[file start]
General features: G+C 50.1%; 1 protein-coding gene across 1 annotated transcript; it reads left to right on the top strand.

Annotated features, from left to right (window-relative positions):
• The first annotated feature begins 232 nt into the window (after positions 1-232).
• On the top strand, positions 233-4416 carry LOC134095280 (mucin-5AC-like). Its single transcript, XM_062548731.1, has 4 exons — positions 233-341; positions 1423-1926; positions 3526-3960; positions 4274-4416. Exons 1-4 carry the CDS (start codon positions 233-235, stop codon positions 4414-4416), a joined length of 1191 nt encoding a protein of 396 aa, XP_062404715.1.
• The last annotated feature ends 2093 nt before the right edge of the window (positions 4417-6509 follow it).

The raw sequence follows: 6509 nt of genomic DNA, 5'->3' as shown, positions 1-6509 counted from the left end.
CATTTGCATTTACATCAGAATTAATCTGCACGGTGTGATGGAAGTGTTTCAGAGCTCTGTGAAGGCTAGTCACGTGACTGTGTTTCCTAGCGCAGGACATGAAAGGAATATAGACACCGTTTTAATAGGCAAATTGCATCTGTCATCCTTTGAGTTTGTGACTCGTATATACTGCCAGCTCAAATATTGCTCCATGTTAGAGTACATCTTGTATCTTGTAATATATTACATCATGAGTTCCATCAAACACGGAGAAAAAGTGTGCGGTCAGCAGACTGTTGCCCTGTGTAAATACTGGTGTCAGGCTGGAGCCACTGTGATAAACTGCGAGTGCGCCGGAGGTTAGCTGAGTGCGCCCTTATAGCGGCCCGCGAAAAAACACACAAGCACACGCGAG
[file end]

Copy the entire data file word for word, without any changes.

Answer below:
General features: G+C 50.1%; 1 protein-coding gene across 1 annotated transcript; it reads left to right on the top strand.

Annotated features, from left to right (window-relative positions):
• The first annotated feature begins 232 nt into the window (after positions 1-232).
• On the top strand, positions 233-4416 carry LOC134095280 (mucin-5AC-like). Its single transcript, XM_062548731.1, has 4 exons — positions 233-341; positions 1423-1926; positions 3526-3960; positions 4274-4416. Exons 1-4 carry the CDS (start codon positions 233-235, stop codon positions 4414-4416), a joined length of 1191 nt encoding a protein of 396 aa, XP_062404715.1.
• The last annotated feature ends 2093 nt before the right edge of the window (positions 4417-6509 follow it).

The raw sequence follows: 6509 nt of genomic DNA, 5'->3' as shown, positions 1-6509 counted from the left end.
CATTTGCATTTACATCAGAATTAATCTGCACGGTGTGATGGAAGTGTTTCAGAGCTCTGTGAAGGCTAGTCACGTGACTGTGTTTCCTAGCGCAGGACATGAAAGGAATATAGACACCGTTTTAATAGGCAAATTGCATCTGTCATCCTTTGAGTTTGTGACTCGTATATACTGCCAGCTCAAATATTGCTCCATGTTAGAGTACATCTTGTATCTTGTAATATATTACATCATGAGTTCCATCAAACACGGAGAAAAAGTGTGCGGTCAGCAGACTGTTGCCCTGTGTAAATACTGGTGTCAGGCTGGAGCCACTGTGATAAACTGCGAGTGCGCCGGAGGTTAGCTGAGTGCGCCCTTATAGCGGCCCGCGAAAAAACACACAAGCACACGCGAG